The rest of the safeguards are divided into areas of protection. First are measures to ensure that the request process is voluntary:
• health practitioners are prohibited from bringing up the option of assisted dying with their patients – it must come from them,
• nobody except the person can request on their behalf, even someone with medical power of attorney and an advanced directive demonstrating that this is what they want,
• there must be three requests, over at least ten days, one of which must be written, and witnessed by an independent person, and
• the person can change their mind at any time, including after the prescription has been filled.
Next is the process of assessment, which is clearly and tightly described:
• two independent, experienced medical practitioners must separately assess the person (overseas this typically takes 60-90 minutes per consultation),
• only doctors who have undertaken specialized VAD training may be involved,
• the two assessing doctors are designated the coordinating practitioner and the consulting practitioner, each with well-defined duties, and
• either doctor may, and is obliged to, refer the patient to a mental health professional if they have concerns about the person’s decision-making capacity,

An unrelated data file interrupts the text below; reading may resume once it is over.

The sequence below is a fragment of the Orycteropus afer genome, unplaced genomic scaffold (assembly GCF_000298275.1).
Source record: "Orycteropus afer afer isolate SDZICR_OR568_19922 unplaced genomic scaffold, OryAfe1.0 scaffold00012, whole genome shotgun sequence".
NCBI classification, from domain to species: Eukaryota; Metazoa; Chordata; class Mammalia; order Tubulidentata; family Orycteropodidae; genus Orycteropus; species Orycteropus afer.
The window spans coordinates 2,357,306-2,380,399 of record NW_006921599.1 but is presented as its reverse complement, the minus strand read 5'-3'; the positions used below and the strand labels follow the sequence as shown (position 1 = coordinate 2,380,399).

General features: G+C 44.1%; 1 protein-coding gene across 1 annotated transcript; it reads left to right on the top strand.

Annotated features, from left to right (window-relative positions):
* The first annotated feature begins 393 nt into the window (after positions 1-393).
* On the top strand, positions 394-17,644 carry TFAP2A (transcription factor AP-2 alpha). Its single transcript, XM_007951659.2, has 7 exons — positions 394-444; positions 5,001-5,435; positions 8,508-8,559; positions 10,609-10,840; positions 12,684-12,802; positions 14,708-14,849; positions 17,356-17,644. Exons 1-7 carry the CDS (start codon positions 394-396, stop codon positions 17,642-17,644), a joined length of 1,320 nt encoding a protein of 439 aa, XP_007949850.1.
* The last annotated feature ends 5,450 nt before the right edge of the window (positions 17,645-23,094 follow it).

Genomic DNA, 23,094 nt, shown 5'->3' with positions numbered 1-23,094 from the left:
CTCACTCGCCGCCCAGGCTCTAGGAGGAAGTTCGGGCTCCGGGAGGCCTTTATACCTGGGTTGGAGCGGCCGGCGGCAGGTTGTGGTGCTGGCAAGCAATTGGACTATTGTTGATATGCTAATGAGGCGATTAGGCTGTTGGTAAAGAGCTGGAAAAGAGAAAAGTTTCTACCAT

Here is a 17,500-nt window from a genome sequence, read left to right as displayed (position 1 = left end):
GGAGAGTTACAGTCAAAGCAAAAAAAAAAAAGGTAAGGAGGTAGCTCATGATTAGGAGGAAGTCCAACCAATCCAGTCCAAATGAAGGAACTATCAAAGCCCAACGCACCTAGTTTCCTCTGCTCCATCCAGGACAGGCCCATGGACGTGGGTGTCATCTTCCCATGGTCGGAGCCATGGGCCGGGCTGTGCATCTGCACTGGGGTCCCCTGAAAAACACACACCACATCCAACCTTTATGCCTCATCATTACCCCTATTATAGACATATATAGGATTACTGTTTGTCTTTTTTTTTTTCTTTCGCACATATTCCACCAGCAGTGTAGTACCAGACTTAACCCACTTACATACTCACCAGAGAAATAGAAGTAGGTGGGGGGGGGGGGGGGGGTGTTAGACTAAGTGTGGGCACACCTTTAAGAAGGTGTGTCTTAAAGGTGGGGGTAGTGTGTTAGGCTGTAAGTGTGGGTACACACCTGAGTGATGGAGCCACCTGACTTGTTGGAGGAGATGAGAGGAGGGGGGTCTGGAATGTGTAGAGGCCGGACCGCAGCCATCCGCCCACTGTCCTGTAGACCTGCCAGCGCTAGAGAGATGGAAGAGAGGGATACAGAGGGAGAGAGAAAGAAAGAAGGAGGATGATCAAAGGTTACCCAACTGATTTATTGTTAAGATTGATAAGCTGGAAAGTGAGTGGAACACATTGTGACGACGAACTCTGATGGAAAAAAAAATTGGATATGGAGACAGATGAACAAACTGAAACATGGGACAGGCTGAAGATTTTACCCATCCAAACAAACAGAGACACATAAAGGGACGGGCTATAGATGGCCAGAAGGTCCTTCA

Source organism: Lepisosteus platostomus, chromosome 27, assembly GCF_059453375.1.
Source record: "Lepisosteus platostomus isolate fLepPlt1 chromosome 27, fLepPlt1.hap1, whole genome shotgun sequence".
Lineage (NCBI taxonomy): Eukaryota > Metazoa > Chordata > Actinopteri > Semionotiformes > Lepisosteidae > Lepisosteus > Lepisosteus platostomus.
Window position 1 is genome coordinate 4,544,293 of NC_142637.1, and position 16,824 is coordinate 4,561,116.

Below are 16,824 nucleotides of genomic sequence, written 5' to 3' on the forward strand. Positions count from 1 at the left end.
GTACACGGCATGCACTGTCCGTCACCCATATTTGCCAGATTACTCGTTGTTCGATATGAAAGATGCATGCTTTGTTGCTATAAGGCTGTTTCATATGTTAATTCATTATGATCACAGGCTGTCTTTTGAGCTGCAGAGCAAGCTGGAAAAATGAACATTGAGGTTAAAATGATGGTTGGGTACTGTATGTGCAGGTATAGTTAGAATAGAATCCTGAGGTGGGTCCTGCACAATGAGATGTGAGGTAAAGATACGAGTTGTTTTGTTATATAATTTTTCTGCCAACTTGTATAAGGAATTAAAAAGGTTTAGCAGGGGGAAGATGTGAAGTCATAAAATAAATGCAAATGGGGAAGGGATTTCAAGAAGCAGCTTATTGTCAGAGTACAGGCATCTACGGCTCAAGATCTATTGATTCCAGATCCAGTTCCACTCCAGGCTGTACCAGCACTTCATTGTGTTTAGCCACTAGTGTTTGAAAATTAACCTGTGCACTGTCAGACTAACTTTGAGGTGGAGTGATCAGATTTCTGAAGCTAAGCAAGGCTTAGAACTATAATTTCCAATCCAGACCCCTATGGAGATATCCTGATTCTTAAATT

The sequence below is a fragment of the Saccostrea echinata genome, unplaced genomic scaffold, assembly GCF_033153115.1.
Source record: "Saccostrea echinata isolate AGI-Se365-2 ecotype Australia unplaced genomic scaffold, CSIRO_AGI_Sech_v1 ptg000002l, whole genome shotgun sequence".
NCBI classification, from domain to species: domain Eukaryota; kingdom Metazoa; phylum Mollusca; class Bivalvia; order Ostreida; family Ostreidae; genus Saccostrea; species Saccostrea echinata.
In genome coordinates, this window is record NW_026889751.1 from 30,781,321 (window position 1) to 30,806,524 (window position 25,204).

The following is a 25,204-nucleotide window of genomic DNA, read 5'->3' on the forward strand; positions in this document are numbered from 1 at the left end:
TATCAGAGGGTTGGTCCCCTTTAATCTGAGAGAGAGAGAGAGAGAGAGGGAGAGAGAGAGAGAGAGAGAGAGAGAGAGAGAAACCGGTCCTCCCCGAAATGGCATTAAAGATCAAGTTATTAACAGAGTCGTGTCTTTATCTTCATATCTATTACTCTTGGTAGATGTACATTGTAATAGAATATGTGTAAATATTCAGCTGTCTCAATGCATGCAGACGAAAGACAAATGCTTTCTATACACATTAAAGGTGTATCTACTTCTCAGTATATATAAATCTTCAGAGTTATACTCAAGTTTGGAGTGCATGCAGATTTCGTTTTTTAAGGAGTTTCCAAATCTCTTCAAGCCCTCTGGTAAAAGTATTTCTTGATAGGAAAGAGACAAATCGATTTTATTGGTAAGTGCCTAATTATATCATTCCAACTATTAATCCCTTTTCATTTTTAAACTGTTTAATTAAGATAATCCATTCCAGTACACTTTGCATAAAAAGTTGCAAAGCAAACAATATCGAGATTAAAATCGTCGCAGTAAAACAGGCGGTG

There have been concerns about prescribed medication going missing or being taken accidentally. To that end, the following measures will be introduced:
• the prescribing doctor must have a specific permit,
• the patient must nominate a contact person who agrees to take responsibility for returning the medication to the dispensing pharmacist if it is unused,
• from the time it is dispensed until it is taken or returned, the clearly labelled medication must be stored in a locked box,
• if the patient is unable to self-administer (e.g. is unable to swallow, has restricted arm movement), the coordinating doctor (and only the coordinating doctor) may administer the medication, and
• in that case the doctor must have additional certification, and the administration must be witnessed by someone who is independent of the doctor.
Unsurprisingly, health professionals, particularly doctors and nurses, have concerns about their roles, from being forced to perform acts with which they object, to being prosecuted. To protect them,
• health practitioners may conscientiously object to participating,
• there are protections for health practitioners who are present at the time of administration, and
• health practitioners will be required to report any practitioner acting outside the legislation.